"writing off"

Discussion in 'Business Operations' started by Fmenvironmental, Jul 12, 2007.

  1. Fmenvironmental

    Fmenvironmental LawnSite Member
    Posts: 1

    Hello everyone! New member here, this site looks awesome. I am looking for some financial help. I have been cutting lawns for 5 years now. This year I received two jobs where the customer is going to want to do a "1099 form" (not even sure what a 1099 form is for). I have never done anything as far taxes go for the business, so this year I am not sure what i need to do. I do have a DBA, and insurance. Also I am not sure what "writing off" business expenses mean. Everyoone says to me "you can just write that off at the end of t he year", I do not know what that means. What would the benefit of that be? What could be the down fall of that also? I could use any advise for both questions, as I am new to doing pretty much any of the paper trails of owning a landscaping business.

    Thanks Again
    Frank
    Buffalo NY
     
  2. MarcSmith

    MarcSmith LawnSite Fanatic
    Posts: 7,157

    1o99 is about like the W2 form you get form the employeer from your full time job around tax time. basically the 1099 form tells the IRS that XYZ company paid you X number of dollars over the last fiscal year and did not take out any taxes. Which means you need ot pay taxes on the money. if you fail the IRS may start knocking on your door with rubber gloves and vaseline....

    write- offs- is an expense, just about everything you buy for the business to function is called a write-off or expense. fuel, tools, supplies, business lunches, ad space, ect. these items help reduce your income level.

    so if you grossed $10,000 last year, that means you collected $10,000 prior to paying any taxes or calculating any expenses so your press profit was 10k

    that number really doesn't mean squat. Net numbers is what counts. IE how much money do you have leftover after paying all your bills. Thats your Net profit. thats the important number.

    Most landscape companies run around 30-40% net profit. Ie if you grossed 10K your $ in pocket ended up being around 3-4K.

    Its a shame that it has taken you five years to pay taxes and be a legitmate business DBA and insurance are only part of the equation...and even then if you clients were not doing the 1099 on you its doubtful you be asking these questions.

    Pick up a copy of quickbooks pro and go see an accountant. you have much to learn....

    you should also start thinking about paying estimated quarterly taxes. nothing stings more than getting a big tax bill in April and not having enough ash to cover itl...
     
  3. pclawncare

    pclawncare LawnSite Senior Member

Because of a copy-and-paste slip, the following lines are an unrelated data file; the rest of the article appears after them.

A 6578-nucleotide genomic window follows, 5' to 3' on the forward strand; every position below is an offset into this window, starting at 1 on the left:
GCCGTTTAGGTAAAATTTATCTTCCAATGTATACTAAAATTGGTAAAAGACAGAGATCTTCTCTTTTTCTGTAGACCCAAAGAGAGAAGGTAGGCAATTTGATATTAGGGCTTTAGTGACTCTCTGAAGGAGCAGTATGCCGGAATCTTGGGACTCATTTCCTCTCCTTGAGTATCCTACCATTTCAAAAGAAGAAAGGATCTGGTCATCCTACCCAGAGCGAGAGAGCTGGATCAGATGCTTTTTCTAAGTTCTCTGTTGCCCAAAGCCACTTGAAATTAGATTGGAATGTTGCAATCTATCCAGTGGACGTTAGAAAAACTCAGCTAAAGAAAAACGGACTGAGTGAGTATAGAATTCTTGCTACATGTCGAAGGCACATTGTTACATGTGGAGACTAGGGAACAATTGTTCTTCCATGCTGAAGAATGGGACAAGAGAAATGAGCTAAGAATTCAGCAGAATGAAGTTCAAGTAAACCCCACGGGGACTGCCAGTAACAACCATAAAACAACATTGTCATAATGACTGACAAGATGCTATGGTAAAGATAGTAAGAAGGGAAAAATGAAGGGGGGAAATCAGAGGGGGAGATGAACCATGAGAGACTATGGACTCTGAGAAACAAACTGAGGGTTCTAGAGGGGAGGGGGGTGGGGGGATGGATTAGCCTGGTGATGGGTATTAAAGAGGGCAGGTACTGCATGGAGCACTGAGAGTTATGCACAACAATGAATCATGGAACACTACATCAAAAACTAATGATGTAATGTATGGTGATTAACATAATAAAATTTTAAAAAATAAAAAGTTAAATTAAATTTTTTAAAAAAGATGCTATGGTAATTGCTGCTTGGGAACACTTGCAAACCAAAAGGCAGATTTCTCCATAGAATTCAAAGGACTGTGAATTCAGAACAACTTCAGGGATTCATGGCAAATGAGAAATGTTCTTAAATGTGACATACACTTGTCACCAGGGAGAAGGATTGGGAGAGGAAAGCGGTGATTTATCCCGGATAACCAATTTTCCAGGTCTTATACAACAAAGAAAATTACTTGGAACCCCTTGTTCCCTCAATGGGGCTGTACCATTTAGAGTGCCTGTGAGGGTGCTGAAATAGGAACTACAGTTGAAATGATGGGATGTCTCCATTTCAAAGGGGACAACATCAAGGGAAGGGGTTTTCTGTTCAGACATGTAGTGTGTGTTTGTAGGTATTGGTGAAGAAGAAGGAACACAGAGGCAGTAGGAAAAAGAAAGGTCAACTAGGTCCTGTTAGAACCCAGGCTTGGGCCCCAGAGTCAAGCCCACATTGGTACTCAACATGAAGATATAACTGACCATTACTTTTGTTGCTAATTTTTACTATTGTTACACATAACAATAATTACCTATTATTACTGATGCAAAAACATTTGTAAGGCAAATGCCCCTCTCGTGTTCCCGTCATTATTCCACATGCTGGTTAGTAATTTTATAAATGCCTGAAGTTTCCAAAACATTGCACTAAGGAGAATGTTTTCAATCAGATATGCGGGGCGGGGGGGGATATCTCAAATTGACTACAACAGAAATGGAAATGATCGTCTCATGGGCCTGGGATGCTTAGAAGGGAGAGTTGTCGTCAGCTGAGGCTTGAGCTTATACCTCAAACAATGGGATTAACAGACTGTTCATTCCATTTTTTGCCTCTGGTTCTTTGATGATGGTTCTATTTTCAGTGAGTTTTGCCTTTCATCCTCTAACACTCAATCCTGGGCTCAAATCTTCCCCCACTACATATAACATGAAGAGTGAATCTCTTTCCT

Posts: 991

    You can say that again. I did that last year had a huge bill and that was due on the 15th of april and then i started paying quarterly this year and first quarters taxes were due on the 16th mean while i am not making any money that was a hit to the pocket book good thing i had enough money set back
     
  4. TSG

    TSG LawnSite Senior Member
    Posts: 444

    Chances are, if you are doing this PT, you may have actually lost money when you started up. That can go against personal income. A cpa may agvise you to go back and ammend
    2 years of taxes.......could mean $$$$$$$$$ in your pocket
    Alan
     
  5. MarcSmith

    MarcSmith LawnSite Fanatic
    Posts: 7,157

    good point. In fact most business don't make any money their first year since they are saddled with the debt of buying equipment, and such, thats a big hump to overcome...
     
  6. TSG

    TSG LawnSite Senior Member
    Posts: 444

    Stats show that most businesses take 3 yrs to really make money and the IRS
    usually allows losses for that time, before they look at you as a hobby.
    This is a benefit to staying a sole prop and buying a little more liability Insurance.
    Just a thought
    Form 196 ( think that is the form) is your friend....it allows you to write off
    new equipment 100%.
    Example,,it is possible to spend 16,000 in equipment and get back 11,000 refund
    Thus the cost of that equipment is really 5000.00
    A good acct keeps $$$$$$$$$$$ in your pocket
    Alan
     
  7. bluflame1914

    bluflame1914 LawnSite Member
    Posts: 55

    what about used equipment? truck? trailer?
     
  8. TSG

    TSG LawnSite Senior Member
    Posts: 444

    You really need an accountant to help you with this as the laws continue to change, many things can be depreciated,,,,vehicle expenses can be taken by the mile or actual expense. A good acct will pay for himself 5x's, especially in the first couple years.
    Don't be penny wise, dollar foolish.
    It isn't how much you make, it is how much you keep
    Alan
     
  9. hoyboy

    hoyboy LawnSite Senior Member
    from Chicago
    Posts: 346


    Alan -

    Depreciation is good, but not that good. You won't ever get a 11,000 refund on a 16000 purchase using a section 179 deduction. Remember, it's a deduction...not a credit. Also, section 179 merely accelerates the depreciation to the current year...it doesn't actually give you "more" depreciation. Still, the time value of money is important and 179 is a fantastic benefit.
     
  10. bohiaa

    bohiaa LawnSite Fanatic
    Posts: 5,220

    So with all this "new" information I now have....

    do you guys think I should have a TAX man, or get a CPA...?
     

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